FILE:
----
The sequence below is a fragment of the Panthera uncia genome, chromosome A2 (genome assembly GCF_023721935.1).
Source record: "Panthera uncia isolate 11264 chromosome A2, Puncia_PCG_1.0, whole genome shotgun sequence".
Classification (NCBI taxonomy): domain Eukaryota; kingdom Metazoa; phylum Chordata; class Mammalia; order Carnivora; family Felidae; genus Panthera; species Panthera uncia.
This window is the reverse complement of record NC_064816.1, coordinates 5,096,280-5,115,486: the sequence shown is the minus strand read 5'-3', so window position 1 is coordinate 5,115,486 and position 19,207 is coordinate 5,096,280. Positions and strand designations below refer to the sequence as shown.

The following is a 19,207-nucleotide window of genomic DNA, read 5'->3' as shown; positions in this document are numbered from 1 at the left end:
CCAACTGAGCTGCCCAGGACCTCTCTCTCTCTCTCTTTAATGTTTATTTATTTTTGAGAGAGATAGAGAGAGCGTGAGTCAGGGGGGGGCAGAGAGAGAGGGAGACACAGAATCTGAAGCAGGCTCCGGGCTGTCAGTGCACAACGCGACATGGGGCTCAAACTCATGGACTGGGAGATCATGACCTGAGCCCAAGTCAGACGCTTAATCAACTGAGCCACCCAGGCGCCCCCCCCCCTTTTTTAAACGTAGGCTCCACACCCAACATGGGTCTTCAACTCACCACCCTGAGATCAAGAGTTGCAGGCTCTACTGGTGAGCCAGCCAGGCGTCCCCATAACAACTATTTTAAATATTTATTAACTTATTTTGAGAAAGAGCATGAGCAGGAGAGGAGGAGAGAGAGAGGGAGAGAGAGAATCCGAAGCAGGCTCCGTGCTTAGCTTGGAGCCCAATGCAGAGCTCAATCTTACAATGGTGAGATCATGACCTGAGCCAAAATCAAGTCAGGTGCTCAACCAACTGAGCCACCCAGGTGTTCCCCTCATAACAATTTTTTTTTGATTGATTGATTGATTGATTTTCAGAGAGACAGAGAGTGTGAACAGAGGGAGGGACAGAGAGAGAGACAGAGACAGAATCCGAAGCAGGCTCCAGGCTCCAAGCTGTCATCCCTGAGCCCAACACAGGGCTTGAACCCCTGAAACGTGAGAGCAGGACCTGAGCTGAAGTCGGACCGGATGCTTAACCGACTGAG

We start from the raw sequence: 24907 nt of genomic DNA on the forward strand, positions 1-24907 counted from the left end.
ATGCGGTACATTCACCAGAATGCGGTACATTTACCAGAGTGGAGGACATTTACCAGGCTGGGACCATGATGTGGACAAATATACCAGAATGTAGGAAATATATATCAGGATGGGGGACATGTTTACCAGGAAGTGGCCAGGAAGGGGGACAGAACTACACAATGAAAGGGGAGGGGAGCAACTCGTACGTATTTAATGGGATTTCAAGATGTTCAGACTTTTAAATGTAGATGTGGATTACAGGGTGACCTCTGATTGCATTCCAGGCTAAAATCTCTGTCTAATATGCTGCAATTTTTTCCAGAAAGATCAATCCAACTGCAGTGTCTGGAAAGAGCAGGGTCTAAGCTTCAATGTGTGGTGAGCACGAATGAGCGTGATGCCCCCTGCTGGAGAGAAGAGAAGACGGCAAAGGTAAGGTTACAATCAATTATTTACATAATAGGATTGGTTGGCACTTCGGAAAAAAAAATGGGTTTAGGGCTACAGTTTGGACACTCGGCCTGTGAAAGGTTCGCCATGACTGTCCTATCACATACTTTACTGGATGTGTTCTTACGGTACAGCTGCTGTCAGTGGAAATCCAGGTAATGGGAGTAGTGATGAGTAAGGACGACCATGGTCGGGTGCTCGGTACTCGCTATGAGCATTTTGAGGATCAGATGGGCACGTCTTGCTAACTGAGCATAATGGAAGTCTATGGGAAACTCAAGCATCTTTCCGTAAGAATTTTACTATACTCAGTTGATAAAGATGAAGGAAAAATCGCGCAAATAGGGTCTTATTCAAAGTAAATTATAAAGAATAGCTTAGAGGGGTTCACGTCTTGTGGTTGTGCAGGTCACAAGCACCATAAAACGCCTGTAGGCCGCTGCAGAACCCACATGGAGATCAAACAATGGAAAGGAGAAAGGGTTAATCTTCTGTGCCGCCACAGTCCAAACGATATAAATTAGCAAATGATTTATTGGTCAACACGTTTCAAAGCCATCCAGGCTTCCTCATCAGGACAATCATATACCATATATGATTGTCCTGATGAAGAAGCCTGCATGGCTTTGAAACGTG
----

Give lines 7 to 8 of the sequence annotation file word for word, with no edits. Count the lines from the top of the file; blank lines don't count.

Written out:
We start from the raw sequence: 24907 nt of genomic DNA on the forward strand, positions 1-24907 counted from the left end.
ATGCGGTACATTCACCAGAATGCGGTACATTTACCAGAGTGGAGGACATTTACCAGGCTGGGACCATGATGTGGACAAATATACCAGAATGTAGGAAATATATATCAGGATGGGGGACATGTTTACCAGGAAGTGGCCAGGAAGGGGGACAGAACTACACAATGAAAGGGGAGGGGAGCAACTCGTACGTATTTAATGGGATTTCAAGATGTTCAGACTTTTAAATGTAGATGTGGATTACAGGGTGACCTCTGATTGCATTCCAGGCTAAAATCTCTGTCTAATATGCTGCAATTTTTTCCAGAAAGATCAATCCAACTGCAGTGTCTGGAAAGAGCAGGGTCTAAGCTTCAATGTGTGGTGAGCACGAATGAGCGTGATGCCCCCTGCTGGAGAGAAGAGAAGACGGCAAAGGTAAGGTTACAATCAATTATTTACATAATAGGATTGGTTGGCACTTCGGAAAAAAAAATGGGTTTAGGGCTACAGTTTGGACACTCGGCCTGTGAAAGGTTCGCCATGACTGTCCTATCACATACTTTACTGGATGTGTTCTTACGGTACAGCTGCTGTCAGTGGAAATCCAGGTAATGGGAGTAGTGATGAGTAAGGACGACCATGGTCGGGTGCTCGGTACTCGCTATGAGCATTTTGAGGATCAGATGGGCACGTCTTGCTAACTGAGCATAATGGAAGTCTATGGGAAACTCAAGCATCTTTCCGTAAGAATTTTACTATACTCAGTTGATAAAGATGAAGGAAAAATCGCGCAAATAGGGTCTTATTCAAAGTAAATTATAAAGAATAGCTTAGAGGGGTTCACGTCTTGTGGTTGTGCAGGTCACAAGCACCATAAAACGCCTGTAGGCCGCTGCAGAACCCACATGGAGATCAAACAATGGAAAGGAGAAAGGGTTAATCTTCTGTGCCGCCACAGTCCAAACGATATAAATTAGCAAATGATTTATTGGTCAACACGTTTCAAAGCCATCCAGGCTTCCTCATCAGGACAATCATATACCATATATGATTGTCCTGATGAAGAAGCCTGCATGGCTTTGAAACGTG